A concerned reader recently wrote to Finishing Today describing the following issue: “I would like to see an article on powder coatings raw material price increases. Finishing operations are holding their powder suppliers to low margins, while prices for raw materials continue to rise. Over the past year, prices for epoxy resins have risen more than 60%, prices for TiO 2have gone up over 10%, and prices for other raw materials are also higher. Powder coatings most certainly add value to any finisher’s operation. They’re efficient, environmentally friendly, high quality and cost effective. In addition, powder manufacturers have made great strides in optimizing their manufacturing processes. So why must they endure unacceptable profit margins?”
This is probably the most perplexing issue facing the powder industry today. It’s a difficult situation, and it doesn’t seem to be getting any better.
The staff of Finishing Todayqueried a number of powder coating suppliers to get their perspectives on this problem. All were forthcoming, but none wanted to be directly quoted. We feel that this issue is pertinent to the finishing professional and are therefore presenting the discussion without using the names of the industry experts interviewed.
Mr. L, the owner of a medium-sized powder producer, describes the problem he faces:“For the past five years, we have been held hostage by unrelenting raw material price increases while the market continues to demand lower powder prices. Our profit margins used to be healthy; now we’re faced with accepting lower than reasonable margins just to keep our existing customers.”
Mr. B, a strategic business manager from a multi-national powder maker, recognizes the problem from a more global perspective:“Something has got to give. What I foresee is a contraction in the number of powder coating suppliers, both in the U.S. and abroad. I know that our European colleagues have been dealing with reduced profit margins longer than we have. They have coped by consolidating plants, moving production to lower labor cost regions and optimizing their manufacturing processes. The same is gradually occurring in North America, albeit at a slower pace.”
Ms. G, the national sales manager for a company that produces both industrial paints and powder coatings, offers her perspective:“I think that the biggest problems the powder industry is facing are a commoditization of our products, coupled with a serious production overcapacity. The technology has became a commodity because of the almost foolproof quality of standard products. It has become difficult for basic producers to differentiate themselves. Powder application technology has advanced to the point that it doesn’t require the high level of service it once did. As a result, some customers have switched suppliers over small differences in price because service is less important. The production overcapacity resulted from a glut of powder producers entering the market in the mid to late 1990s, when more powder production lines were installed than the market demanded. I estimate a 50 to 60% capacity utilization in the powder industry. This situation encourages some powder suppliers to low-ball prices just to pay their light bills.”
Mr. L describes continued challenges:“Our biggest challenge has been replacing sales attrition suffered by losing customers to foreign threats. Over the last four years, we’ve lost six key accounts because they moved production overseas. We’re a medium-sized powder supplier without any overseas operations. Our larger competitors can replace domestic sales volume lost with growth in their Far East and Eastern European divisions. We don’t have that luxury. We’ve been trying to stem the hemorrhaging through diversification, but we haven’t seen the expected growth with powder technology in new markets.”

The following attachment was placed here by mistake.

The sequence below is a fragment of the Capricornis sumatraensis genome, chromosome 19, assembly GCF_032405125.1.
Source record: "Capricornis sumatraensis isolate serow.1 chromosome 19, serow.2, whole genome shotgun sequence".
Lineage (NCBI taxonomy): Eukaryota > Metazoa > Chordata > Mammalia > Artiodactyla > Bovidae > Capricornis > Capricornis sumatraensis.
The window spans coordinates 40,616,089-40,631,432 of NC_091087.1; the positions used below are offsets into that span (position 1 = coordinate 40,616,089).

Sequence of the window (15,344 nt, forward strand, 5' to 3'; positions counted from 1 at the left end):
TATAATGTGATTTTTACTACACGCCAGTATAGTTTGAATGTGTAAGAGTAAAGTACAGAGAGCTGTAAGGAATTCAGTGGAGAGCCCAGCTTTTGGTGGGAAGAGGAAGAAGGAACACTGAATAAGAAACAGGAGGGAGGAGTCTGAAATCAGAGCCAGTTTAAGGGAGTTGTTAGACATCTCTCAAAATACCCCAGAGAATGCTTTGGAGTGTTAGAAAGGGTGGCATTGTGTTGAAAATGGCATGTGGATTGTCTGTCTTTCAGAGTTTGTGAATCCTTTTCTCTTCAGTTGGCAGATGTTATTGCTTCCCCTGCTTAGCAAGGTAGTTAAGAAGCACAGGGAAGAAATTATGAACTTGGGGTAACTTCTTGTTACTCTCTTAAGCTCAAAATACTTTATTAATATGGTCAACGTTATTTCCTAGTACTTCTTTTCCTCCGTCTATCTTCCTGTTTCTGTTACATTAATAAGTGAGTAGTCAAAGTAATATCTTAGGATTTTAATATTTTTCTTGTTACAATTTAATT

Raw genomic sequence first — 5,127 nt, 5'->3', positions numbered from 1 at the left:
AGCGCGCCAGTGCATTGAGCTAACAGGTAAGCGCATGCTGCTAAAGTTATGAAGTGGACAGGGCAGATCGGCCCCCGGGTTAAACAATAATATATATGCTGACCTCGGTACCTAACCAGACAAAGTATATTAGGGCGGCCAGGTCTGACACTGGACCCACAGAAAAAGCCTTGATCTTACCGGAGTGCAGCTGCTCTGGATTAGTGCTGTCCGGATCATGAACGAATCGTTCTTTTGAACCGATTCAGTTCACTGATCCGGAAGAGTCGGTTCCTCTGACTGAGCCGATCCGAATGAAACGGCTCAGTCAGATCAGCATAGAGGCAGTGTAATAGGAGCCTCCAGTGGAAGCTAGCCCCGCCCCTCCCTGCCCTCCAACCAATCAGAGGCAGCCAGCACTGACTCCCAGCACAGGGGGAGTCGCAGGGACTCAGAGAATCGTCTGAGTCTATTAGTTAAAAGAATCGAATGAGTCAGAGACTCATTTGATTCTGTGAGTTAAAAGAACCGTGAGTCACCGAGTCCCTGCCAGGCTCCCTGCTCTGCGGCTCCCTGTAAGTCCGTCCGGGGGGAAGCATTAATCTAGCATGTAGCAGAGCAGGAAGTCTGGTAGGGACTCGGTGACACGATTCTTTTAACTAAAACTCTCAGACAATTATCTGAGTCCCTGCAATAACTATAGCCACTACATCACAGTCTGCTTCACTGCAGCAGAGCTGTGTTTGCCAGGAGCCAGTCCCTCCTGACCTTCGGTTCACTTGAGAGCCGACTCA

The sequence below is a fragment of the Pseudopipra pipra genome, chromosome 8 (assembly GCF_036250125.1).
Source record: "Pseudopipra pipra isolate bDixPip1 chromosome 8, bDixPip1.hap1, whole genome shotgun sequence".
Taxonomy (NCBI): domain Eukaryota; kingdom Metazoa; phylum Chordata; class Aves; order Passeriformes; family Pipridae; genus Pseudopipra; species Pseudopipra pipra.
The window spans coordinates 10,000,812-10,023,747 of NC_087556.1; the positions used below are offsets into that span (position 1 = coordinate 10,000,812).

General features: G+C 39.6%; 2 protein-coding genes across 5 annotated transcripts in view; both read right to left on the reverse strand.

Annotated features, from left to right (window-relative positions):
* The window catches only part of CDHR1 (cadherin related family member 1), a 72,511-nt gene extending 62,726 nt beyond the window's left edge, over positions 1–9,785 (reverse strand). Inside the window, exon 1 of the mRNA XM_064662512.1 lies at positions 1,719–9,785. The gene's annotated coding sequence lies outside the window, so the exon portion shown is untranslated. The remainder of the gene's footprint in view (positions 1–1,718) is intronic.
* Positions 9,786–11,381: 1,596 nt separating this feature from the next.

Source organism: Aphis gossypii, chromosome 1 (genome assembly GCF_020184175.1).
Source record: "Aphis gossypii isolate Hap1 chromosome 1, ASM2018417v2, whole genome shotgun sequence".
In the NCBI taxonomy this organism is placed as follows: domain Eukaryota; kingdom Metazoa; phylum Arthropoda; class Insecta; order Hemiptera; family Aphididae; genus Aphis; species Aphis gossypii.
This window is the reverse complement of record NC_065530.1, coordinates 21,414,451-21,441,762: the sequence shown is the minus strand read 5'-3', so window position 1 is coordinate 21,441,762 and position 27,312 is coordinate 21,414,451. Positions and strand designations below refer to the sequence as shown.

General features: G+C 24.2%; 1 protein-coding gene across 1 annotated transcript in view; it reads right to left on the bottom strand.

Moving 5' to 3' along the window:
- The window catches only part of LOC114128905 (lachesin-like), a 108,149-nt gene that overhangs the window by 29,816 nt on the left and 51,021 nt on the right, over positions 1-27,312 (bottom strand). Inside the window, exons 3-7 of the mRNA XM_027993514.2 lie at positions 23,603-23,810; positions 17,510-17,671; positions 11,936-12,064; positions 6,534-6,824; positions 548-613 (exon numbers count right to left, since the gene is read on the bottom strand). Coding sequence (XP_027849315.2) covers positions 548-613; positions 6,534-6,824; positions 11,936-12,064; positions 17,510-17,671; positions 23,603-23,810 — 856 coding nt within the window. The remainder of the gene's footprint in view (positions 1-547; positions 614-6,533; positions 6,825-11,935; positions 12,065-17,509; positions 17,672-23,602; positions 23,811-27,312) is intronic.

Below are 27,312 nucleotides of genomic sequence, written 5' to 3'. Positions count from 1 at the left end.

Mr. B shares his views on the future:“We feel the industry has turned a corner. We’re aware of the downturn the industry suffered during the economic recession experienced in 2000-2001. We probably haven’t completely rebounded from that contraction, but it provided a wake-up call. We’ve sharpened our pencils. Our production scheduling and processes have been vastly optimized. We’ve had to cut the fat out of our operations and expenses. While raw material prices have risen, we’ve made up most of that with higher efficiency and more reasonable expectations for profit and growth.”
Ms. G addresses the impact on the powder user:“The struggles we face with the pricing of our products and the reduced margins can only help our customers. We do have the fear that eventually service to the industry and the quality of powder coatings in general may suffer if pressure continues to depress powder selling prices. We’ve had to cut back on our technical service budgets, but we never have compromised our quality. Some suppliers have cheapened their formulas in an effort to recover some of their lost profit margins. In the end, we feel that the powder users will recognize this and gravitate to the higher-quality suppliers.”
The powder coating industry is undergoing an evolution. It seems that the powder suppliers are experiencing somewhat of a “survival of the fittest” market environment. The most lean and efficient organizations will emerge from this phase of the commercial lifecycle of the powder coating industry. Being global also can have far reaching advantages: As geographic regions succumb to foreign industrial competition, the loss in one region often can be replaced by growth in another. The eventual impact of these trends on the powder user is still up for debate.
How is this issue affecting your business? Please tell what’s on your mind - on or off the record - by contacting the Finishing Today staff at email@example.com or Kevin Biller at 614.286.2148.